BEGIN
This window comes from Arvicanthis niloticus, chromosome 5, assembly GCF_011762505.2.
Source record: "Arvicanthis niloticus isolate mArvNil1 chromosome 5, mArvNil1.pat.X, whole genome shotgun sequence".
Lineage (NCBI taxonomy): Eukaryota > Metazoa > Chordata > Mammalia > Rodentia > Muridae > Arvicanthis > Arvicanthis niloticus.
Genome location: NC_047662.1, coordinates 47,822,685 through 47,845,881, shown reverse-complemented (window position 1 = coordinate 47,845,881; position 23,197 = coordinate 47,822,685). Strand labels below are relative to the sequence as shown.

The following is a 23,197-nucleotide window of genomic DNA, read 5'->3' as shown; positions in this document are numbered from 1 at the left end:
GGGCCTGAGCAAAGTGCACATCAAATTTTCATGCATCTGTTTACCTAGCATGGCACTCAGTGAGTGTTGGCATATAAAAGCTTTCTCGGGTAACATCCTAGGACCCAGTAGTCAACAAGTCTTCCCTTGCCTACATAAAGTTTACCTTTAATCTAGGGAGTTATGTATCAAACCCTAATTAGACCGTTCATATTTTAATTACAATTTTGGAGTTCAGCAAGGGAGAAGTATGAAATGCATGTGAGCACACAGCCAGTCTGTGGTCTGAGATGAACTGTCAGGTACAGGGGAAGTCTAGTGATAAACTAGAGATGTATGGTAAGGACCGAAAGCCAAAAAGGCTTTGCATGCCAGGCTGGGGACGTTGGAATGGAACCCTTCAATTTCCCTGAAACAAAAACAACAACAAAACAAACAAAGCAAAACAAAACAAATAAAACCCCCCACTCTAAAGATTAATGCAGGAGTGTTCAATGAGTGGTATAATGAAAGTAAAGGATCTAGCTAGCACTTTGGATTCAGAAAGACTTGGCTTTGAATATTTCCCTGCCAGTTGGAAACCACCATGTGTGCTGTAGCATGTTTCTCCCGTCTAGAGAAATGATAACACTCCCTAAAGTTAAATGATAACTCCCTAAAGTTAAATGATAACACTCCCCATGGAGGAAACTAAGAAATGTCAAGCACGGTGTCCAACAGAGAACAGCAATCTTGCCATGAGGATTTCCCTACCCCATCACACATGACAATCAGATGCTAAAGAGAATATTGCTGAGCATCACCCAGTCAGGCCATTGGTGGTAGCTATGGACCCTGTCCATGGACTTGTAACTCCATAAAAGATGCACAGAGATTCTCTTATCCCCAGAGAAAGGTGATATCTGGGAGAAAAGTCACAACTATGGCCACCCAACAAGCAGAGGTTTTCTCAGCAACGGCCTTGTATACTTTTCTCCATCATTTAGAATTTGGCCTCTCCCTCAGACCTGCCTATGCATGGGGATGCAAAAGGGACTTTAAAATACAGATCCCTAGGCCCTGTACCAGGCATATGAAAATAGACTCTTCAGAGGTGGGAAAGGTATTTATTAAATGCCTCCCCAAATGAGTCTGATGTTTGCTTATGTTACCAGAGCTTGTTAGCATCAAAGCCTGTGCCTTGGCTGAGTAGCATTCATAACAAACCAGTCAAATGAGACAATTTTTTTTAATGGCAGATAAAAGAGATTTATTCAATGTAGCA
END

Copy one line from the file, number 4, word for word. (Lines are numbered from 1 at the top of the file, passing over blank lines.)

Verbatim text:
Genome location: NC_047662.1, coordinates 47,822,685 through 47,845,881, shown reverse-complemented (window position 1 = coordinate 47,845,881; position 23,197 = coordinate 47,822,685). Strand labels below are relative to the sequence as shown.